• Huts provide safe emergency shelter for backcountry travelers stranded by poor weather conditions or injuries.
  • When a hut is constructed in a backcountry area where camping has been permitted, this provides land managers with the opportunity to reduce or eliminate campground use and rehabilitate the land.

The ACC has collaborated with Parks Canada to develop best practices and environmentally sustainable technology for mountain huts. 

Case Study: Louise and Richard Guy Hut

In the summer of 2015, the ACC and a number of our partners and volunteers constructed the Guy Hut, incorporating many technologies intended to reduce its carbon footprint and increase the longevity of the facility.

The walls and ceiling of the hut are constructed of structurally insulated panels (SIPs) which provide excellent insulation and reduce interior condensation.

The hut runs on solar, wind and propane. The solar and wind energy is stored in a bank of batteries that power the lighting, fans, and control room. The stoves and heating are propane powered and while there are propane lights, we ask guests to use electrical lighting as much as possible to conserve propane, which has to be flown to the site.

The power for the internal systems and fans is generated onsite by solar and wind systems. Each of the 12 solar panels on the south side of the hut has the capacity to generate 240-260W of power and they even generate electricity in overcast conditions.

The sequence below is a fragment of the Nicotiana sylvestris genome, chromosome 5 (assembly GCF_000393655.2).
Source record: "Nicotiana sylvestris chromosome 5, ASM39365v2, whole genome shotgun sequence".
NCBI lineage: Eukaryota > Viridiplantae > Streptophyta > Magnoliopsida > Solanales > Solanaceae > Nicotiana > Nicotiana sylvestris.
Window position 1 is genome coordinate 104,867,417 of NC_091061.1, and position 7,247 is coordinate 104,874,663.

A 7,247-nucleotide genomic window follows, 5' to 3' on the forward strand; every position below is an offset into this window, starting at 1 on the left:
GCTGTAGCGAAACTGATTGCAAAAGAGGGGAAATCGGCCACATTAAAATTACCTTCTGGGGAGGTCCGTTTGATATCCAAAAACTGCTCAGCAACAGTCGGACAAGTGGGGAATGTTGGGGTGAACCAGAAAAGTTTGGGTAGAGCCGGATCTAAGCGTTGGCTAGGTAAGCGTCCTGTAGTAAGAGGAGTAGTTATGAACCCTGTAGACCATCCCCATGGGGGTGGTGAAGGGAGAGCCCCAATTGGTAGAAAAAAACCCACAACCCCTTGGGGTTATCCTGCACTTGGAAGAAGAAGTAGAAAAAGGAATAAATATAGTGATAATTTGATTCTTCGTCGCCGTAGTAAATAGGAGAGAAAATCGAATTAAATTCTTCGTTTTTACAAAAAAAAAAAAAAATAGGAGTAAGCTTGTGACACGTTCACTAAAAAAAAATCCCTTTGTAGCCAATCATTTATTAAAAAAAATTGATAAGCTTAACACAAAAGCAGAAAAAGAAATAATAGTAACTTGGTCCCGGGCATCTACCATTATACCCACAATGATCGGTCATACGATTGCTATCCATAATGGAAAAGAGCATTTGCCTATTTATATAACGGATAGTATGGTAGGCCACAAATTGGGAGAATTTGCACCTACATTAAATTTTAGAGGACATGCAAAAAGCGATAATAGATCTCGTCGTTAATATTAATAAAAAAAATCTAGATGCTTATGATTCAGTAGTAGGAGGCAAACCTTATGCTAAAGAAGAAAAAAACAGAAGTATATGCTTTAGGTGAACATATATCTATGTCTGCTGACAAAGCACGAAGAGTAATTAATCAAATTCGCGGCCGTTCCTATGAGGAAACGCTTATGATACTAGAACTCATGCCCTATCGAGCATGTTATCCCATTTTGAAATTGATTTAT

The wind turbines are capable of generating 200W of power each and typically shut down during the day as the battery bank is being charged by the solar panels. The hut’s electrical systems can be remotely monitored from the ACC’s office in Canmore.

Building a Greener Future

The ACC’s huts also allow for the introduction of new, more environmentally-responsible energy and waste management systems, as new technology becomes available. Ongoing research being conducted by the ACC and government land managers is examining other options including remote wind-power and micro-hydro systems, as well as methods for reducing the mass of black water residues that need to be removed by helicopter.

In short, the ACC provides backcountry travelers with environmentally responsible access to the wilderness through commitment to reducing the environmental impact of it’s hut system through the development and use of appropriate backcountry technology and management practices.

Aspects - the ACC Blog

Aspects is where you’ll find the most current stories about our efforts on creating, maintaining and fighting for access to our mountain environments.

The national club and our 22 regional sections are working in all corners of Canada on issues that affect our access. Keep up on the latest and find out where you can help by checking out the ACC blog.